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For-profit jail exec to testify in Congressional committee after accusations of unnecessary medical procedures

The executive director of LaSalle Corrections is expected to testify Dec. 9. The company runs multiple county jails and immigration detention facilities in Texas.

An embattled, private company that runs multiple for-profit jails in Texas is now in the hot seat with Congress after a whistleblower complaint was filed in Georgia, claiming unnecessary gynecological procedures were being performed on immigrant detainees.

WFAA investigations repeatedly have shown that the LaSalle Corrections guards and staff failed to give appropriate medical treatment to people who get sick while locked up in their jails.

The House Homeland Security Committee issued a subpoena last week to LaSalle Corrections’ executive director, Rodney Cooper. The subpoena demanded Cooper testify on Dec. 9 over allegations made by a former nurse at its Irwin County Detention Center in Ocilla, Ga.

The nurse filed a whistleblower complaint in September alleging that unnecessary gynecological procedures were being performed on immigrant detainees, according to media accounts. One former detainee told Vox that her Fallopian tube was taken out without her agreeing to the procedure.

Earlier this month, the company announced it was ending its contract with Bowie County to operate its county jail facilities in Texarkana.

LaSalle had operated the county jail for the last decade.

“I cried,” said Jennifer Houser, whose daughter, Morgan Angerbauer, died inside a jail cell from a lack of insulin in 2016. “I was so happy, a lot of emotions but then they still run other facilities and that bothers me.”

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Morgan Angerbauer

The company settled a lawsuit with Houser over Angerbauer’s death.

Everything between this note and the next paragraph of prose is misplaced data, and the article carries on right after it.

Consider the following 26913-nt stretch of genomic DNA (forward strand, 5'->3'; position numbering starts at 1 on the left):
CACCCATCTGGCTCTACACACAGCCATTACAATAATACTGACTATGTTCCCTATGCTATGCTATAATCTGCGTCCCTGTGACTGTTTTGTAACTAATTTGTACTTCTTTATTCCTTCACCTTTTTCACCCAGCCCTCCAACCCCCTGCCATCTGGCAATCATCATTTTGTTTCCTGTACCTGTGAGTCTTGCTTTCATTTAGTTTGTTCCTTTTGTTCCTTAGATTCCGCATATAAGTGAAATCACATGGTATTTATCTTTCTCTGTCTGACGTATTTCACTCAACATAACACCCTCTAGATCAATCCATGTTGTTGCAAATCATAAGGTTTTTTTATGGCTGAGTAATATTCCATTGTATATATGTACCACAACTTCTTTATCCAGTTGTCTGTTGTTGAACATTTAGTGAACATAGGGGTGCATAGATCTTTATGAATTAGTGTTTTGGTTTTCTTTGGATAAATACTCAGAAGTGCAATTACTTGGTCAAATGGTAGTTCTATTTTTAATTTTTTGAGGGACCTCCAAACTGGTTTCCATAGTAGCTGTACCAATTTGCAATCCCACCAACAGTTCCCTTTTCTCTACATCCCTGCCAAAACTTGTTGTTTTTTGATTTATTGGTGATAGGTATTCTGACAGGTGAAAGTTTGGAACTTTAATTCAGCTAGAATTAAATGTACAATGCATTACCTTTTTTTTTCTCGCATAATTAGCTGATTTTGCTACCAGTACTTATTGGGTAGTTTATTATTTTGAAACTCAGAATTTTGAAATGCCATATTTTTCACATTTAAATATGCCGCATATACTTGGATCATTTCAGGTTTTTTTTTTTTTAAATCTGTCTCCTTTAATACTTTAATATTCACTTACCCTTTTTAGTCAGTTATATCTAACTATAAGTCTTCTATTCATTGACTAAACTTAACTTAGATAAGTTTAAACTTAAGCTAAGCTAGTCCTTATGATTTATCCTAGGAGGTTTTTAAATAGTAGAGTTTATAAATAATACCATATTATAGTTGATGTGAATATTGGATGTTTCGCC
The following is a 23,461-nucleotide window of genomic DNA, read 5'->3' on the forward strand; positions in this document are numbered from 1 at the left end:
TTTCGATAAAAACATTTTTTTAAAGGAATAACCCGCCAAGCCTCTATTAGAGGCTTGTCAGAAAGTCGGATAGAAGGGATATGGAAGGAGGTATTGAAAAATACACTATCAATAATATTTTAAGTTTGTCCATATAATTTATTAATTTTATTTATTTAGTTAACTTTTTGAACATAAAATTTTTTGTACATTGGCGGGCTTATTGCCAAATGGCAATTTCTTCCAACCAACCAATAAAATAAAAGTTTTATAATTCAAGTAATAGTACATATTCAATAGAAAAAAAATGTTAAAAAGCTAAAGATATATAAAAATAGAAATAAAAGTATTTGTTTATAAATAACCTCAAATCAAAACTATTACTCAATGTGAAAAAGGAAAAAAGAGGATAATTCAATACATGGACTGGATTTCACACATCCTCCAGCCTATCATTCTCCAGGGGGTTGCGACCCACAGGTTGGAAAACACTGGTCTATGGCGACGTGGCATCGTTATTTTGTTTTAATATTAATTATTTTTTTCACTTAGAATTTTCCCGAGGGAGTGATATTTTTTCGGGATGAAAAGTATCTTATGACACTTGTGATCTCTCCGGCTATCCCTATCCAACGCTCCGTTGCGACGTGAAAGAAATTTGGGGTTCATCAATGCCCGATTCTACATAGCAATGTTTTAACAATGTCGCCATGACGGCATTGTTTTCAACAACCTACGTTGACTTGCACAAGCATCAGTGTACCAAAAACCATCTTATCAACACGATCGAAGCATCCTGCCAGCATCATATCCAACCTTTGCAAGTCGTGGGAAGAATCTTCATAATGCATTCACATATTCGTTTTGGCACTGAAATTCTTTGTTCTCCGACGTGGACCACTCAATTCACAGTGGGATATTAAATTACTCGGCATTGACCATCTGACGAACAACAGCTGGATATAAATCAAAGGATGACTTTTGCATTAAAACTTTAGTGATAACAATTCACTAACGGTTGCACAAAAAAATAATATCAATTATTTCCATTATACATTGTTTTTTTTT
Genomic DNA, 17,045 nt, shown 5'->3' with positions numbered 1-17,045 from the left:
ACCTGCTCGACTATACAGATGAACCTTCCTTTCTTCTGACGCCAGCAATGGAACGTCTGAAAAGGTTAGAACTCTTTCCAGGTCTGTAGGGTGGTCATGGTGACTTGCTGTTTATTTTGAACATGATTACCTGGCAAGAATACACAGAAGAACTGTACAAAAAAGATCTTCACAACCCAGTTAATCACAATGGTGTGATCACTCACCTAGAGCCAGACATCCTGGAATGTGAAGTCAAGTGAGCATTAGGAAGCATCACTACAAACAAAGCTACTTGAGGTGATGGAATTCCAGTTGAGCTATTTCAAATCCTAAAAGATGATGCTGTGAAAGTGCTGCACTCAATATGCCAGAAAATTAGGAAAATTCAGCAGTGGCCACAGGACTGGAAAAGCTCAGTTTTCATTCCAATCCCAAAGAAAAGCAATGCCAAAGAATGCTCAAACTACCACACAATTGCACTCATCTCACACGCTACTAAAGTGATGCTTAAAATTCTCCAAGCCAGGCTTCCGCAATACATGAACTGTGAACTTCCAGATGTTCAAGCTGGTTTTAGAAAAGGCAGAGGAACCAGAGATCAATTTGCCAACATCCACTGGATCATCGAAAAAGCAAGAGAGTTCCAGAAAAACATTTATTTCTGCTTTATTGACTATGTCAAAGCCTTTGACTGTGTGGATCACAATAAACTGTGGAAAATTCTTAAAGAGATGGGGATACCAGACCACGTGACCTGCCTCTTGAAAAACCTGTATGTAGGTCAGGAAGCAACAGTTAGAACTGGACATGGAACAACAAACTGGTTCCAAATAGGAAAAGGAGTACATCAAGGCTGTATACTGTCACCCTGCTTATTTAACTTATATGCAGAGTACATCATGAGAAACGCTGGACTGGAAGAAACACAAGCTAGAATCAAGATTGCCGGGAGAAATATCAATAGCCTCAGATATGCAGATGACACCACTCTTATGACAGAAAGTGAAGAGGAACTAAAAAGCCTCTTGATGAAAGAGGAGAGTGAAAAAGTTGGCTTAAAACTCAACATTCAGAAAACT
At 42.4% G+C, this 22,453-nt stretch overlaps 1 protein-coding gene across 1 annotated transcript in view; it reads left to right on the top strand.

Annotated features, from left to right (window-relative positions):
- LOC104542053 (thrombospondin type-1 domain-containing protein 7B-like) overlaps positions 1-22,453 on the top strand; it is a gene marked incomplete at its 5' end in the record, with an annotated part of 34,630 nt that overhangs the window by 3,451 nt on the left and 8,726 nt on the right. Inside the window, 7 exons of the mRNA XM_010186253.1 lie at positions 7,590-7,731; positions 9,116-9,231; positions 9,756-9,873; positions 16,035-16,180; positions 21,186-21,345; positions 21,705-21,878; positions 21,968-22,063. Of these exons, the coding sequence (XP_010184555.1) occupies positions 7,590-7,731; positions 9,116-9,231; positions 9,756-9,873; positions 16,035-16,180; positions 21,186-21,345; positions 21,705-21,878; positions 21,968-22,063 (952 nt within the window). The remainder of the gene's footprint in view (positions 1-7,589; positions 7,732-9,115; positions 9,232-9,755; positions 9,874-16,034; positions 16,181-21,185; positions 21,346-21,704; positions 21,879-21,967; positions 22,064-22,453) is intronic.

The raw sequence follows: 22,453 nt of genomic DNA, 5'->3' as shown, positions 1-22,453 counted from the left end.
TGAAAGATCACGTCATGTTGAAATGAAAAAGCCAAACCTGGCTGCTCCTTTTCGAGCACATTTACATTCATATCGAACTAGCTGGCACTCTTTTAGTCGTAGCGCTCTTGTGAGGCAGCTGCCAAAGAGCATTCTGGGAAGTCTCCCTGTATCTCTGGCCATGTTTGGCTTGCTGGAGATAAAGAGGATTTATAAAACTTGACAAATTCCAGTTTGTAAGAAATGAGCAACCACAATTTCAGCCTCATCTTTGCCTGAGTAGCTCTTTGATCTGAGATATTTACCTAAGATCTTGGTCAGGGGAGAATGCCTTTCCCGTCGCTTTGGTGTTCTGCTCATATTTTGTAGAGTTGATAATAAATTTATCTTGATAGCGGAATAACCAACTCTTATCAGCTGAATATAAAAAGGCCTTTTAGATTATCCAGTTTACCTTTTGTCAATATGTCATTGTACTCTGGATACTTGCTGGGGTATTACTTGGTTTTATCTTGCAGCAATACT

In a statement, LaSalle company spokesman Scott Sutterfield told WFAA that “LaSalle Corrections and Bowie County exercised mutual discretionary authority to terminate without cause contractual agreements” to operate the county’s jail facilities.

The county’s sheriff will take over the operation of the jail Feb. 12.

Sutterfield declined to comment on the situation in Georgia, writing that “Company policy prohibits comment during pending reviews."

“However, we can assure you the allegations are being investigated by independent government office’s and LaSalle Corrections is fully cooperating,” he said. “I can also say that LaSalle Corrections strongly refutes any implications of misconduct at ICDC (Irwin County Detention Center).”

For more than two years, WFAA has been investigating the way LaSalle runs its county jails in Texas.

RELATED: Watch the last 48 hours of a woman's battle for life inside a Texas for-profit jail

Because of WFAA reporting, state lawmakers closed a loophole that allowed county jailers to be on the job for up to a year with virtually no training. Lawmakers also imposed new requirements on private companies operating county jails.

Besides Texarkana, the company operates jails in Parker, Fannin and Johnson counties. It also operates Fort Worth jail’s booking intake, as well as immigration detention facilities in Haskell, Alvarado and Sierra Blanca.

“There's something about the company and I think it starts at the top with leadership that dehumanizes people,” said Texarkana attorney David Carter, who represented Houser in her wrongful-death lawsuit.

He also represents other families in lawsuits filed against the company.

“We've argued for some time that the county needed to take the facility back over because LaSalle has demonstrated it's not going to follow the constitution so we welcome the move,” Carter said.

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